As well as the descriptive statistics, the following parameters: treatment decision, neurosensory changes, meteorosensitivity, pain and disturbing scars, were used for inferential statistics. Crosstabs were used to display the number of cases in each category defined by two or more grouping variables. χ 2 measures were applied to test the hypothesis that the row and column variables in a crosstabs were independent. Fisher’s exact test was used if sample sizes were small. The relative risk and the associated 95% confidence interval were calculated as measure of association between the presence or absence of a factor and the occurrence of an event. All statistical analyses were performed with SPSS 16.0 (SPSS Inc., Chicago, IL, USA). Statistical graphs were drawn with Microsoft Excel.

Results

Between January 2001 and December 2003, the data from 844 patients with midfacial injuries were recorded in a database. 740 patients (88%) presented had fractures in the midface and were included in this investigation. The main causes of these fractures and the concomitant injuries were sports accidents (33%) followed by road accidents (15%), violence (10%) and accidents at work (8%) ( Table 1 ).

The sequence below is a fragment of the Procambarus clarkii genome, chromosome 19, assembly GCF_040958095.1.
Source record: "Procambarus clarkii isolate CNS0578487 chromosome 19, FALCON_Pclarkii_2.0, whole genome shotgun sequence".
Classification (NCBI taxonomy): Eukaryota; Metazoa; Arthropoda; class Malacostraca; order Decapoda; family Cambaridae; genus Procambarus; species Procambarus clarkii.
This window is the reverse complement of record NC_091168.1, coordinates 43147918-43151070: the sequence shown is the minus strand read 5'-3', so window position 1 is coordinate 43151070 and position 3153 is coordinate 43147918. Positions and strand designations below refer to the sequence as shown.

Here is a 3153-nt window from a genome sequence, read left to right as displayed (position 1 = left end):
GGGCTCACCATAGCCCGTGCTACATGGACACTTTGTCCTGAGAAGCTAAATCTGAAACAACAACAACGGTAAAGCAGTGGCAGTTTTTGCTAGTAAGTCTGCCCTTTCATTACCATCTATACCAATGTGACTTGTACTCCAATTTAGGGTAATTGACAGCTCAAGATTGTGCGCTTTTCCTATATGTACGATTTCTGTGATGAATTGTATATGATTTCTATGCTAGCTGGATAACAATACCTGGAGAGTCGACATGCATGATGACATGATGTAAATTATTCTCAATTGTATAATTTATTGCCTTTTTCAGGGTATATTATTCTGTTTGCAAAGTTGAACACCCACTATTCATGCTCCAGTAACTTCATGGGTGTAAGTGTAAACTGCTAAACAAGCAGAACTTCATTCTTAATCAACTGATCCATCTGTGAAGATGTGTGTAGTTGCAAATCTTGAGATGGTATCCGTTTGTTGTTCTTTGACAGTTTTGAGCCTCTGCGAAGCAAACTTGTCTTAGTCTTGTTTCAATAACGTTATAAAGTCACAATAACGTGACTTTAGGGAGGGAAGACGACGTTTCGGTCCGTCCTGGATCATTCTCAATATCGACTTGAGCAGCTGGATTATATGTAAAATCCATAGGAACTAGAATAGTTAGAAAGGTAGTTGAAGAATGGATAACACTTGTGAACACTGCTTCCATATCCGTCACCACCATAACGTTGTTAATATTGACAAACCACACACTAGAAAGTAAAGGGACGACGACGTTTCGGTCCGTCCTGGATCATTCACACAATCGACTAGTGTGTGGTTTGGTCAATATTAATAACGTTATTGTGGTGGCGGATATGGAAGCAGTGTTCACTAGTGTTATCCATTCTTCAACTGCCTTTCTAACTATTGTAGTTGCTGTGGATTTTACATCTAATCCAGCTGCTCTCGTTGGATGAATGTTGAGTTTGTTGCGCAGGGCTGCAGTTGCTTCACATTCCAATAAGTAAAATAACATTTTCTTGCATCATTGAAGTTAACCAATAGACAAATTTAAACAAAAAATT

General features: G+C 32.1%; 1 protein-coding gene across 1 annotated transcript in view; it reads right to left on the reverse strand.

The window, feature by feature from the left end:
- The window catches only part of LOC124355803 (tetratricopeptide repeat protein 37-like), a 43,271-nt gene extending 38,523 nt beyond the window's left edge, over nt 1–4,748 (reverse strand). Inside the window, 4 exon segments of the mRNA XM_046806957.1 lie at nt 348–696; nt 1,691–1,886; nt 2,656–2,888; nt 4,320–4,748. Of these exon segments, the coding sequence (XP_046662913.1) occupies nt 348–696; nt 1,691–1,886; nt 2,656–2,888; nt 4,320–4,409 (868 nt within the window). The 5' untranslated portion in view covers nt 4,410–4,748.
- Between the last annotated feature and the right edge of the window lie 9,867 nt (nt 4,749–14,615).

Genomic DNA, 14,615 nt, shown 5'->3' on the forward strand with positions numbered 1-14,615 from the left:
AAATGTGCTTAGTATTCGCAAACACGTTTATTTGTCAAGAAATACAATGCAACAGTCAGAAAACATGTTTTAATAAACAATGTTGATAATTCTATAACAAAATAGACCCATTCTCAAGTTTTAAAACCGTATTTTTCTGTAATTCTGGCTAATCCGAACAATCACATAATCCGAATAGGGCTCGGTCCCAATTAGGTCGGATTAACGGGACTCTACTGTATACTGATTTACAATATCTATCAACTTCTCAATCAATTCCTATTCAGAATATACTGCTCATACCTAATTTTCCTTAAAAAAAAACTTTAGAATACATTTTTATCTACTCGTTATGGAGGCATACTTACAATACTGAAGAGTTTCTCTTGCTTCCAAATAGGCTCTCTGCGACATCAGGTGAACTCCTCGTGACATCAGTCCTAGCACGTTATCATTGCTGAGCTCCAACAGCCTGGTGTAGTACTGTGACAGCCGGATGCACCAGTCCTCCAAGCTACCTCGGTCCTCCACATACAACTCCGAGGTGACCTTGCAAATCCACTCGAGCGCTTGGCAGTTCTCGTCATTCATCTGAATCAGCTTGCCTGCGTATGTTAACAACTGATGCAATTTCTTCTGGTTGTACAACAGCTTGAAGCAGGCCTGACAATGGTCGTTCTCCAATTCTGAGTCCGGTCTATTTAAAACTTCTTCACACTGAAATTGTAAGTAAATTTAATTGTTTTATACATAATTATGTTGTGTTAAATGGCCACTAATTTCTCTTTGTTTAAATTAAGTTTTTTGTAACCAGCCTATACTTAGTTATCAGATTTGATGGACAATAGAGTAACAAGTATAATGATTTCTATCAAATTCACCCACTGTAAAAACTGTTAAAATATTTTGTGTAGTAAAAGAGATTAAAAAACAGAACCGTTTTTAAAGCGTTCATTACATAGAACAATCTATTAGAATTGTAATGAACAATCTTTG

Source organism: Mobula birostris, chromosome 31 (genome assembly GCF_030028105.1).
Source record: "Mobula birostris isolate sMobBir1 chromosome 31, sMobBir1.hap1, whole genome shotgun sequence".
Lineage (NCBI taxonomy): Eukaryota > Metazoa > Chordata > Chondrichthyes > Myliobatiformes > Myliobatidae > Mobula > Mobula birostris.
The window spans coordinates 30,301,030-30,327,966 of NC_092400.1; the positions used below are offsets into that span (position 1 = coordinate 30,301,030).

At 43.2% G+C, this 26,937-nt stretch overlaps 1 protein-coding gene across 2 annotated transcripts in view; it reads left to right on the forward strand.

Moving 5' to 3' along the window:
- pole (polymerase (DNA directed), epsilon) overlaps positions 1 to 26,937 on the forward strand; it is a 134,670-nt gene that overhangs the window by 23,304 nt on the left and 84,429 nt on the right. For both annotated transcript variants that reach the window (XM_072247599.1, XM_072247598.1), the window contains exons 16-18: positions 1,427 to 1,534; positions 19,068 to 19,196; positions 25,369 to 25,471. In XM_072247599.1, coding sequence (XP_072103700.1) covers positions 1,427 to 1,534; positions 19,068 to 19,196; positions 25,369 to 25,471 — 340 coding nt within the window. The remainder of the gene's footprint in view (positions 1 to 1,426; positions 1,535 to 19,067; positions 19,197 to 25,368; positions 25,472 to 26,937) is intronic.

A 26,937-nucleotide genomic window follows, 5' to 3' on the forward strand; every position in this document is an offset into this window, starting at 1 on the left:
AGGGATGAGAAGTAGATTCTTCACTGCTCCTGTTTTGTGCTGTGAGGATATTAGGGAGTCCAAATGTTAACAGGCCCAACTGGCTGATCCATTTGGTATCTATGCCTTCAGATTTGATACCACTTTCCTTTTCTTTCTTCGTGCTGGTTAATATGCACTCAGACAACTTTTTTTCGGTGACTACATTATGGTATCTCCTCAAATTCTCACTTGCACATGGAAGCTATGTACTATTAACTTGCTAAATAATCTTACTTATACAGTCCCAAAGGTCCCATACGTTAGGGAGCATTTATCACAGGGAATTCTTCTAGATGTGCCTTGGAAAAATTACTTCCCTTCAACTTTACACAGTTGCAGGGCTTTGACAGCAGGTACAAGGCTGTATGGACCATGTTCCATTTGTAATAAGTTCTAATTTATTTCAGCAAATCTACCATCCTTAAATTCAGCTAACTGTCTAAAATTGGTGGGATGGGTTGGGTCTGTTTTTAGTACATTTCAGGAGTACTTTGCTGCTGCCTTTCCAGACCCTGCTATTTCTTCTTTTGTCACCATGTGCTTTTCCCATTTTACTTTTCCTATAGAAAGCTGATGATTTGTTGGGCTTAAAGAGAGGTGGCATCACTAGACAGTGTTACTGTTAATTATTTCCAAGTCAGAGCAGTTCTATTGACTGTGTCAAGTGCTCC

Table 1
Aetiology of injury mechanisms.
Injury mechanism Percentage (%)
Sports accident 33.1
Traffic accident 14.6
Violence 10.0
Accident at work 7.8
Accident at home 7.5
Accident at playground 5.8
Suicidal attempt 0.7
Miscellaneous 5.0
Unknown 15.5

Initial clinical presentation

The patients were classified as having single fractures ( n = 305; 41%) or multiple fractures ( n = 435; 59%) ( Fig. 1 a) and showed a gender distribution of 205 (27%) female and 535 (73%) male patients ( Fig. 1 b) with a mean age of 40.9 years.

Fig. 1
(a) Distribution of isolated or single fractures and complex or multiple fractures. (b) Almost three-quarters of the patients with midfacial fractures were male.

Additional soft tissue injuries were present in 92%. 30% showed two soft tissue lesions and 36% at least three soft tissue injuries, defined as periorbital haematoma ( n = 385; 52%), laceration ( n = 382; 52%), bruise ( n = 287; 39%), midfacial haematoma ( n = 152; 21%) or excoriations ( n = 149; 21%). Hypaesthesia of the second branch of the trigeminal nerve was diagnosed in 98 patients (13%); only 1 patient had anaesthesia ( Fig. 2 ). Dental injuries were found in 19% ( n = 141). The dominant lesion was an avulsion ( n = 84; 11%), followed by lateral luxations ( n = 71; 10%), dental fractures with non-exposed pulp ( n = 63; 9%) and exposed pulp ( n = 25; 3%).

Feb 7, 2018 | Posted by in Oral and Maxillofacial Surgery | Comments Off on Complications related to midfacial fractures: operative versus non-surgical treatment